Just recently, I happened to read a quote on a social networking site — Your attitude is like a price tag, it shows how valuable you are. Today, when I compare India and China, not just on the borders, but in international sporting arenas like the ongoing Incheon Games, the saying rings so true.
Dipika Pallikal, who secured for us our maiden women’s singles squash medal, continues to be agitated over what she claims is a ‘manipulated draw’, whereby she was pitted against her doubles partner, Joshana Chinappa. Though she defeated Chinappa in a well-fought battle, she was perturbed by the fact that while she opposed the draw, the officials back home kept mum.
Pallikal, who has the option of appealing to the ad hoc division of the Court of Arbitration for Sport (CAS) set up at the Incheon Games, has promised to take up the matter again upon coming back home. Now, since she has added to India’s medal tally, the officials back home may even give her a patient hearing. Had the authorities taken up the matter strongly and backed her earlier, we would have had twice as much reason to rejoice, with another medal in the same discipline.
China, on the other hand, had nearly missed out on both the gold medal and the world record when one of the team members was disqualified for shooting with a heavier rifle in the qualification round.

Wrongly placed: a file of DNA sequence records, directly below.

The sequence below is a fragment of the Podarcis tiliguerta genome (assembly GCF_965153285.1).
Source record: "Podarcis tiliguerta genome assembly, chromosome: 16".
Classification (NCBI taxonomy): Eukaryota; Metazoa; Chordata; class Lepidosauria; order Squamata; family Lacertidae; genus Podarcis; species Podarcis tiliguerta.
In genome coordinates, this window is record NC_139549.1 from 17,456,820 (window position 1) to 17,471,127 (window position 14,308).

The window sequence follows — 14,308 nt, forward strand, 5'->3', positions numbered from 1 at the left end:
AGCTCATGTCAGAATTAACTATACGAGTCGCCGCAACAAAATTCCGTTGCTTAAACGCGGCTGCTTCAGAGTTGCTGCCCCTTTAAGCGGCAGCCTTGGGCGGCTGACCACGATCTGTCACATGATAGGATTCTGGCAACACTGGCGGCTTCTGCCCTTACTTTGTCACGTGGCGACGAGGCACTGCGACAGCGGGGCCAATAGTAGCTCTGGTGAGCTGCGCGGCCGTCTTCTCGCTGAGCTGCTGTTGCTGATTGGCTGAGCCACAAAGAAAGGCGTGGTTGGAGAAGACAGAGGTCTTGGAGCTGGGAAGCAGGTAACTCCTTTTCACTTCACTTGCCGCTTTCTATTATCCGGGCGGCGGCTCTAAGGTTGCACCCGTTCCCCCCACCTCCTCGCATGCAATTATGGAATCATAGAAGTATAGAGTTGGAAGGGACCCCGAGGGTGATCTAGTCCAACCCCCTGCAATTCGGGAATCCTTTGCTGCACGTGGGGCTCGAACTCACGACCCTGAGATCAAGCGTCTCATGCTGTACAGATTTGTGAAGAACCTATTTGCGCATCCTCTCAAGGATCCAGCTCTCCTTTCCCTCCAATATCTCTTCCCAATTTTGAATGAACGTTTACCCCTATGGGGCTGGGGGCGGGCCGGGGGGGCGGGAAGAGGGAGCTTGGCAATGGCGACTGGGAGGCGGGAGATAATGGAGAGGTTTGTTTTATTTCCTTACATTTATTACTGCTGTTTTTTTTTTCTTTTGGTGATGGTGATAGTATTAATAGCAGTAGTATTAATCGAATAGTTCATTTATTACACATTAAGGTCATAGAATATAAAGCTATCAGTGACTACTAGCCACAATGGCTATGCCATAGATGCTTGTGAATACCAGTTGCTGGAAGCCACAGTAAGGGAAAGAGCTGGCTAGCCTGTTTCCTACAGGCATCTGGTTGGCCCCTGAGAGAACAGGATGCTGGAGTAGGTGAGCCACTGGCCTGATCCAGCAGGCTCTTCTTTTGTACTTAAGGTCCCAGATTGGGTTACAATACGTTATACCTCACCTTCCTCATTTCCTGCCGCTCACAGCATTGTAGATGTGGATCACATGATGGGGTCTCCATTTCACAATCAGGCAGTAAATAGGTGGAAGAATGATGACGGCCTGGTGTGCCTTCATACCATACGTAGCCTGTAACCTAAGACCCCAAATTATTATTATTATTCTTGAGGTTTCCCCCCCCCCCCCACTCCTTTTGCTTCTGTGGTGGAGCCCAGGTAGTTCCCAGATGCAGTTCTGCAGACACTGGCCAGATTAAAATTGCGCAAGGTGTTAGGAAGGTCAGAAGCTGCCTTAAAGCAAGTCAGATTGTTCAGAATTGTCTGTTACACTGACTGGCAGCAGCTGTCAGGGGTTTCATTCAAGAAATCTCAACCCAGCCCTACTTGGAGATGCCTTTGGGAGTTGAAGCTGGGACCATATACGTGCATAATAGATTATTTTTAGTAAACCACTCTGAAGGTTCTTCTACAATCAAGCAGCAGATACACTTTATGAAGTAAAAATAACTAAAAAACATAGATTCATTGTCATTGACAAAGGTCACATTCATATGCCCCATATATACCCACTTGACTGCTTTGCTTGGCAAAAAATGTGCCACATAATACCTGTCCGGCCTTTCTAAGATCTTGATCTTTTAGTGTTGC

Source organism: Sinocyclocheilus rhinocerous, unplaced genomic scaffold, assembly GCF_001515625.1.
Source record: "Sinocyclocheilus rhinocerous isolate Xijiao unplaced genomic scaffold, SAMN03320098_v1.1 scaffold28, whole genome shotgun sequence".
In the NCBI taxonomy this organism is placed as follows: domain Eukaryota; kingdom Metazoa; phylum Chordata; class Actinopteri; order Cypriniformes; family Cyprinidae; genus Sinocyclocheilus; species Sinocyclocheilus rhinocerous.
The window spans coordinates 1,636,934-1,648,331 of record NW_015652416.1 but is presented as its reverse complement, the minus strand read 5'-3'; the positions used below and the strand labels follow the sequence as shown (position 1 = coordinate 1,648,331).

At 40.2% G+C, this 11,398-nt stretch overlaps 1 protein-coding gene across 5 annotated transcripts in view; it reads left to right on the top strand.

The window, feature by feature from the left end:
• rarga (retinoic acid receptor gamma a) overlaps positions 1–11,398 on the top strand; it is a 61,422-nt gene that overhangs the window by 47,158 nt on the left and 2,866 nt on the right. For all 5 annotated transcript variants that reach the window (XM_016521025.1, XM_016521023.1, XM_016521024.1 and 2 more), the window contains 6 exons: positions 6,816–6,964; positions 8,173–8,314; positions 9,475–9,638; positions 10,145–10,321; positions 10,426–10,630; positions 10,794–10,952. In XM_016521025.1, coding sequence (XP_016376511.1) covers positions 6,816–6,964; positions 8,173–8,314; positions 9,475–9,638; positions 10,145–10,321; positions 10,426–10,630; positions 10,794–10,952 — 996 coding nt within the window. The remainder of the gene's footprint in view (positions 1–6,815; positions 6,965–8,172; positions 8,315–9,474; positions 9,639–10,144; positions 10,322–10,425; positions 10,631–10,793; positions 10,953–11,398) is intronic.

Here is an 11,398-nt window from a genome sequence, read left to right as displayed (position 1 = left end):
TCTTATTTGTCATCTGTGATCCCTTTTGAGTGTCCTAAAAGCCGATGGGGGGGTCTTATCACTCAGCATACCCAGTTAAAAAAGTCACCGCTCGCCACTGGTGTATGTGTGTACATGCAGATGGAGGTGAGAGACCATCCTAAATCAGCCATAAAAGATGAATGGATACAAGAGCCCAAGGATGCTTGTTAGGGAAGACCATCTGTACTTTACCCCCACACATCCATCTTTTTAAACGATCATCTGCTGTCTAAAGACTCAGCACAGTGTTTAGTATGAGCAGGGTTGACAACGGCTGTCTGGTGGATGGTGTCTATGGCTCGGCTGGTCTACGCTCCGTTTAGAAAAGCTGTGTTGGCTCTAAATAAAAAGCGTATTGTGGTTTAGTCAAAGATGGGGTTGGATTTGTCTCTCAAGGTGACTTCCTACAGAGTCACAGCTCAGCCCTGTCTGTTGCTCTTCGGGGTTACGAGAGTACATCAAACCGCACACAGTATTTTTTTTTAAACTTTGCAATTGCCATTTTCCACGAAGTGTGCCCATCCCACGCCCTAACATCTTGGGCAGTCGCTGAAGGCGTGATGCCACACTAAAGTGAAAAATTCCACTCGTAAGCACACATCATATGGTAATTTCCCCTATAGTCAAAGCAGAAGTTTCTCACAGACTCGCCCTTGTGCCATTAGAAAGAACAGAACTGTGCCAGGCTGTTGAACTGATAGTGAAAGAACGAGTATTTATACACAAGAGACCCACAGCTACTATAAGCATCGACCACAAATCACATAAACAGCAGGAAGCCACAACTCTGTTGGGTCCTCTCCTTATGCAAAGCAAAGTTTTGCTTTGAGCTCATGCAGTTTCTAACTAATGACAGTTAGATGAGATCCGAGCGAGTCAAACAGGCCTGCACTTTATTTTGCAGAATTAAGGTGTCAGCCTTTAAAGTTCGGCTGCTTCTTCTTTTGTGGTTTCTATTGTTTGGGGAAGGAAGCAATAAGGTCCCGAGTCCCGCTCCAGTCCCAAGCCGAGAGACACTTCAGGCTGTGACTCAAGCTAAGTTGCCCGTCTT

Following a heated appeal by the Chinese authorities, she was eventually allowed to compete. Who would not attempt to give their best shot after receiving such solid support from home? These girls went from strength to strength and for the gold.
Organisers declined to reveal reasons for the U-turn by the jury, but one shooting official said the disqualification might have been due to a technical error. Whatever the reason, the fact remains that the Chinese officials stood by their athletes when the latter needed them on their side the most. Here, we must raise a toast to our athletes, who, despite not being the recipients of such support from their home turf, continue to give India a podium finish.
One must keep in mind that such events are once-in-a-lifetime opportunity for some athletes who make their mark and abruptly vanish from the scene. Have we ever wondered why we never ever see them again? And why those who continue to represent our country from time to time do not even get a hearing when they raise an issue? We have a long way to go before the Games end, but very little time in which to change our attitude. If China can do it, we certainly can. It’s time to get little aggressive.
(The writer is News Editor, The Free Press Journal, heading the Sports Desk)